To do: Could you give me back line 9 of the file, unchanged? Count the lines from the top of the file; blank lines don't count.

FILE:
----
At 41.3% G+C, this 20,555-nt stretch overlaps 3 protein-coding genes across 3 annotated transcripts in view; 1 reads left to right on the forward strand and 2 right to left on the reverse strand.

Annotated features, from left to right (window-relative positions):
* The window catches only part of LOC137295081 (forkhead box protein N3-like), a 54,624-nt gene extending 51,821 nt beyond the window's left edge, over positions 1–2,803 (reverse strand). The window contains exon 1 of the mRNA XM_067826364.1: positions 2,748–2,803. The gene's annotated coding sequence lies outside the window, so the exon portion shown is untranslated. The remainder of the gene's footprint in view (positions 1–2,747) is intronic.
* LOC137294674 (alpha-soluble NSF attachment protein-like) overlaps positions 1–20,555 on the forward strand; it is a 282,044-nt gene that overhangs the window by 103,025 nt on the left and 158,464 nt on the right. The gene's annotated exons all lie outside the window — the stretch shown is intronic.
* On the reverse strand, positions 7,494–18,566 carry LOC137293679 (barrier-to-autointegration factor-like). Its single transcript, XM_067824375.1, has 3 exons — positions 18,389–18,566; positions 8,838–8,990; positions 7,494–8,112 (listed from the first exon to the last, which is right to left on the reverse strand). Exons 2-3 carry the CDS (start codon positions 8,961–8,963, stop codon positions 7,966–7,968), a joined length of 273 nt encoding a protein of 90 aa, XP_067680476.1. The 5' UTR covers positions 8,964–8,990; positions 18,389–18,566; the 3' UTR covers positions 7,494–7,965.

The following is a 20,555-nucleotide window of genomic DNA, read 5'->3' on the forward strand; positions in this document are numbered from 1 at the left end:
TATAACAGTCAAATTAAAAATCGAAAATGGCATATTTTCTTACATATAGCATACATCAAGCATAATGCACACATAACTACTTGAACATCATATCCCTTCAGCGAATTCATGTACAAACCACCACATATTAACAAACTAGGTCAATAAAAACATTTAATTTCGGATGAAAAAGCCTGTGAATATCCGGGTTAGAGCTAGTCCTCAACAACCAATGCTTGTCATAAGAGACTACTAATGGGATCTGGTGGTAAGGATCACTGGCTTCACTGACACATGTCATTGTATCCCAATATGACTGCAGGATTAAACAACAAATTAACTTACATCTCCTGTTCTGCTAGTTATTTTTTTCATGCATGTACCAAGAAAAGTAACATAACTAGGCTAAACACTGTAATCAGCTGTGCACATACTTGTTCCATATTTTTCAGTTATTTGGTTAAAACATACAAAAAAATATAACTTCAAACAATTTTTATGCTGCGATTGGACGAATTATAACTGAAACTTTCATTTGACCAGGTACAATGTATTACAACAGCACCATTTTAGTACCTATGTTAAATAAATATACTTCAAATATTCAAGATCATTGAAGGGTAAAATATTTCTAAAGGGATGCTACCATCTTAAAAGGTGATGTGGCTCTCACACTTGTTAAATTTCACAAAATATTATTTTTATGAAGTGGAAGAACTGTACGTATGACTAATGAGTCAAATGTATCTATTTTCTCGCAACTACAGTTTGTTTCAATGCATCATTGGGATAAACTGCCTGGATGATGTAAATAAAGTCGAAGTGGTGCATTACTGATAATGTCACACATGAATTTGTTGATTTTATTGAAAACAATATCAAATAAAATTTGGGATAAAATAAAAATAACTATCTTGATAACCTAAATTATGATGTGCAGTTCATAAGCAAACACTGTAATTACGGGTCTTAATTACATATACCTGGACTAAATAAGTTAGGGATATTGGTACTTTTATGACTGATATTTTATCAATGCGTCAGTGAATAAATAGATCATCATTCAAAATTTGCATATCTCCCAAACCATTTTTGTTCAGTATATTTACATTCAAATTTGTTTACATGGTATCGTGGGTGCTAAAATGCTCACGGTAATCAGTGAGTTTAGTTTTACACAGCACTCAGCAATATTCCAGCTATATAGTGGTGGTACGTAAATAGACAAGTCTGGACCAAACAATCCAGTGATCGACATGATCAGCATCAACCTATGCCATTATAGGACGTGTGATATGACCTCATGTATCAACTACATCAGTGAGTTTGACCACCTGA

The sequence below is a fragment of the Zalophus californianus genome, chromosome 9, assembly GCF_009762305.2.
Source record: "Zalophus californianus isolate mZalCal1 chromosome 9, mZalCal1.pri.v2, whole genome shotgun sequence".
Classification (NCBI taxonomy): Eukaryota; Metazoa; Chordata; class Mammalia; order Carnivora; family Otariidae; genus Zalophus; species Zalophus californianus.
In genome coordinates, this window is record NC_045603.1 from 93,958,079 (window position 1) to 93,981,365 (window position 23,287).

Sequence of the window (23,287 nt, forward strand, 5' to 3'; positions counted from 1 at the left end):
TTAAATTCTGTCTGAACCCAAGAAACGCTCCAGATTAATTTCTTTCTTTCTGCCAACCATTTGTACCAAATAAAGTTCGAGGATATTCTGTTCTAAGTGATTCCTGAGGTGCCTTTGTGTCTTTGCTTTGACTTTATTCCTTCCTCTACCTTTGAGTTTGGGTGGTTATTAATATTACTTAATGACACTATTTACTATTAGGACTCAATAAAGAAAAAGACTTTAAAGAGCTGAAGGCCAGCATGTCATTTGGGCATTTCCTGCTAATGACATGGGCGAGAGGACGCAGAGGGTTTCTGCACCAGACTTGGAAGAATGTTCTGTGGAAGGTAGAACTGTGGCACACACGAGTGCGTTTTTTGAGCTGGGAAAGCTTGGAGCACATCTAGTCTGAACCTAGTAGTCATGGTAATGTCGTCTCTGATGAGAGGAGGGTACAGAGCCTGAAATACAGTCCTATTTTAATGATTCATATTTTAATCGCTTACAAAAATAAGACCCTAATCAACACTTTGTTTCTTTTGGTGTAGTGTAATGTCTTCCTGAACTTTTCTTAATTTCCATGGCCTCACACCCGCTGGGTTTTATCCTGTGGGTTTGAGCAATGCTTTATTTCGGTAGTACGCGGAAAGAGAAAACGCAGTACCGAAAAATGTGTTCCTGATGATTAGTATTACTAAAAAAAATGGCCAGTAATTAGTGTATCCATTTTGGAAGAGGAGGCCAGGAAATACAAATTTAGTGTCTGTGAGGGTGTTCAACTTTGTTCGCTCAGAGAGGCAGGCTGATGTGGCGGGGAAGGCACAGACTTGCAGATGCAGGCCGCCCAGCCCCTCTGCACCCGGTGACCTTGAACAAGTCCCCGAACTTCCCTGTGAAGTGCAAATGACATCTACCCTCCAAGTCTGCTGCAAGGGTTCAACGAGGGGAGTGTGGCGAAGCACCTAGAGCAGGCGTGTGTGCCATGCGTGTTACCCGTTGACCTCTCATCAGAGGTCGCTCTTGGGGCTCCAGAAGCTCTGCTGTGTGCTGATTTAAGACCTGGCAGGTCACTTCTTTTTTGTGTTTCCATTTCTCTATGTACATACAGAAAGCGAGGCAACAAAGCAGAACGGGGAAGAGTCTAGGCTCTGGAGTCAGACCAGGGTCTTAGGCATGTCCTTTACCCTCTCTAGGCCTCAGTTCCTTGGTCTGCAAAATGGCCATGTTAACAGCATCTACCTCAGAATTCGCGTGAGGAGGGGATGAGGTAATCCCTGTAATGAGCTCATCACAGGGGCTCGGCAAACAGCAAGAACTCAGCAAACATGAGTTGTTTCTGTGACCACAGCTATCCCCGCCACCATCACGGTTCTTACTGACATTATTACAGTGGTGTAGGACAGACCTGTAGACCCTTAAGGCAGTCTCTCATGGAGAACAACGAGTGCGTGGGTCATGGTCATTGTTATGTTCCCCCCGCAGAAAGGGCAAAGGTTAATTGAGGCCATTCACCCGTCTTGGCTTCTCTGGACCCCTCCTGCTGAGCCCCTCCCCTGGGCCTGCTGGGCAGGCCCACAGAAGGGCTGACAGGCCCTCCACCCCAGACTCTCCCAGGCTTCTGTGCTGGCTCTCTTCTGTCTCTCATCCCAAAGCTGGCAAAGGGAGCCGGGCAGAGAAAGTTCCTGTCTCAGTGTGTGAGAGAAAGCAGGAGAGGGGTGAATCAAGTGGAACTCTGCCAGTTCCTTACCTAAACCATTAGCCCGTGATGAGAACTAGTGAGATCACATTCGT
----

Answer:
Source record: "Zalophus californianus isolate mZalCal1 chromosome 9, mZalCal1.pri.v2, whole genome shotgun sequence".